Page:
“Wow. What a spectacular week at The 38th Annual Bowling Green New Music Festival! Met so many wonderful new friends, heard a lot of inspiring new music, was indulged with absurdly good performances of my own music, and felt my heart grow larger with the utter joy that is making and talking music with good people. So much gratitude to the indefatigable Kurt Doles and the MidAmerican Center for Contemporary Music for inviting Steven and me to be Co-Composers-in-Residence; to Christopher Dietz for conducting the Bowling Green New Music Ensemble and Shara Nova in ‘Unremembered’; to Latitude 49 for the astonishing performances of my chamber works; to Brian Snow, for the exquisite performance of my solo cello piece; to Emily Freeman Brown, for giving such a robust, vibrant performance of my ‘Something for the Dark’ with the BGSU Philharmonia Orchestra; and to Marilyn ShrudeMikel Kuehn, and Elainie Lillios for running one of the best new music programs in the world. We can’t say enough good things about BGSU College of Musical Arts! Congratulations to all of you!”

Featured in The Washington Post’s “Top 35 Female Composers in Classical Music”

August 8th, 2017

Sarah was recently featured in Anne Midgette of The Washington Post‘s “Top 35 Female Composers in Classical Music.” Anne writes:

“NPR’s recent list of the 150 greatest albums by women was inspiring — but where were the composers? In the wake of much discussion about the chronic underrepresentation of female composers on American concert programs, I came up with my own best-of list. Since I was responding to a list of recordings, I confined myself to artists active in the recorded music era, the 20th and 21st centuries — leaving out Hildegard von BingenFanny MendelssohnClara Wieck SchumannBarbara StrozziMarianne Martinez, and many others. My selections are based on a combination of personal preference and some idea of what constitutes “importance,” and it was hard to winnow it down to only 35.”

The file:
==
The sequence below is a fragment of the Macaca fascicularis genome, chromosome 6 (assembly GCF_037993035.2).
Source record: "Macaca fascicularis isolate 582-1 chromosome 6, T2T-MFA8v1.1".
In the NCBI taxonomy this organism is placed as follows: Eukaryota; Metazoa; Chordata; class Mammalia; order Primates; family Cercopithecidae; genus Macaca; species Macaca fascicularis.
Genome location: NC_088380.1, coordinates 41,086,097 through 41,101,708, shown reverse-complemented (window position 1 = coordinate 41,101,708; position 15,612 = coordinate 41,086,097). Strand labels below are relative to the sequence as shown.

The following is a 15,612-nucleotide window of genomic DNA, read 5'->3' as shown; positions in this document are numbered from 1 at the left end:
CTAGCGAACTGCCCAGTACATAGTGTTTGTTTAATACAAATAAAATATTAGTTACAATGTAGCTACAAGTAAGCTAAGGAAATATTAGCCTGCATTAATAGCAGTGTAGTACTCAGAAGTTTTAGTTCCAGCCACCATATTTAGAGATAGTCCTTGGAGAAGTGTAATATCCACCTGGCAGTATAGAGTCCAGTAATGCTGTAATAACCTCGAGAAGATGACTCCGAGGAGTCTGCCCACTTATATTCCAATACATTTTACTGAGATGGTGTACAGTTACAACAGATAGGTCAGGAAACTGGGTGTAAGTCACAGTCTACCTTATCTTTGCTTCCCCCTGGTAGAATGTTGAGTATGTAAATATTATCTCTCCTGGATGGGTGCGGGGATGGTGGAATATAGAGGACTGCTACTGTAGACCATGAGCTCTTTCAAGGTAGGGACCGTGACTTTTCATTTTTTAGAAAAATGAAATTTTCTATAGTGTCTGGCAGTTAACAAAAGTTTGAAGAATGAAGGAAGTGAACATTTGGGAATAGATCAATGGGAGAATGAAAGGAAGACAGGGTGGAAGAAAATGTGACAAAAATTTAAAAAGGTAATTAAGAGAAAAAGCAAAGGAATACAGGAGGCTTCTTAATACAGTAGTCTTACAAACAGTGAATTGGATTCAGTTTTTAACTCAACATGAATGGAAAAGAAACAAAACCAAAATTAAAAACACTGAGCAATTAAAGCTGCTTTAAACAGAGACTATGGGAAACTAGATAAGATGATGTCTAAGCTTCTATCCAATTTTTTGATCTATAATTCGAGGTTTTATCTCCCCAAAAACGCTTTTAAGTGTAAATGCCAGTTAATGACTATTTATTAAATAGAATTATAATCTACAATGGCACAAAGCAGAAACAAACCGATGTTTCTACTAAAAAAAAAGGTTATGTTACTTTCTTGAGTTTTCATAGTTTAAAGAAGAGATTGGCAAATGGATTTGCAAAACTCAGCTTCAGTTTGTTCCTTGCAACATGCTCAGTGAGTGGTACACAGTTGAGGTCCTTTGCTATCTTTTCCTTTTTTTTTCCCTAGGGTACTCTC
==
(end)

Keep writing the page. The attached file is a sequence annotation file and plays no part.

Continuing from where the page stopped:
You can read the article here.

Essay for NewMusicBox

May 20th, 2017

I recently wrote an essay for NewMusicBox, entitled “Candy-Floss and Merry-Go-Rounds: Female Composers, Gendered Language, and Emotion.” You can read it here.

Detroit Symphony Orchestra to Perform SOMETHING FOR THE DARK at League of American Orchestras 2017 Conference

May 1st, 2017

Detroit Symphony Orchestra, under the baton of Leonard Slatkin, has announced their program for the League of American Orchestras conference on June 6. Along with works by Mason Bates, Mohammed Fairouz, Jonathan Bailey Holland, and Kurt Weill, they will perform Sarah’s Something for the Dark, the 12-minute work they commissioned in 2014 when they made Sarah the winner of their Elaine Lebenbom prize. The DSO premiered the work with conductor Giancarlo Guerrero in April 2015. This will be Maestro Slatkin’s first performance of the work.

Announcing THE BLUE HOUR

April 5th, 2017

We’re thrilled to announce The Blue Hour, a new evening-length work commissioned by string orchestra A Far Cry for its 11th season.

The Blue Hour features Grammy-winning singer Luciana Souza in a song cycle written by a collaborative of five leading composers – Rachel GrimesAngélica Negrón, Shara NovaCaroline Shaw, and Sarah Kirkland Snider. The text that serves as the libretto is by 2017 Windham-Campbell Prize winner Carolyn Forché. The excerpted poem, “On Earth,” is from Forché’s 2003 collection Blue Hour. The remarkable poem takes the form of an abecedarium: a listing of images, thousands of them, in alphabetical order, like a flurry of memories from a life coming to its end.

You can read more about the project here.

Chineke! Orchestra to Perform Excerpts from UNREMEMBERED at Classical NEXT

March 28th, 2017

The UK-based Chineke! Orchestra will perform excerpts from Sarah’s UNREMEMBERED at Classical NEXT, the international new music forum in Rotterdam, Holland, on May 17, 2017. The vocalist will be the US-born, Holland-based soprano, Nicole Jordan.

Interview on Knoxville’s WUOT Radio (audio)

March 22nd, 2017

Sarah sat down with Knoxville NPR-affiliate station WUOT in advance of the Big Ears performance of Unremembered. Morning Concert host, Melony Dodson, and Sarah have a frank conversation about this song cycle and her influences and compositional style but also discuss the evolution and progress of “classical music” as a genre, as well as challenges that she has encountered as a female composer.You can listen here.

copyright 2005 - 2018 Sarah Kirkland Snider. Site designed by Predella and built by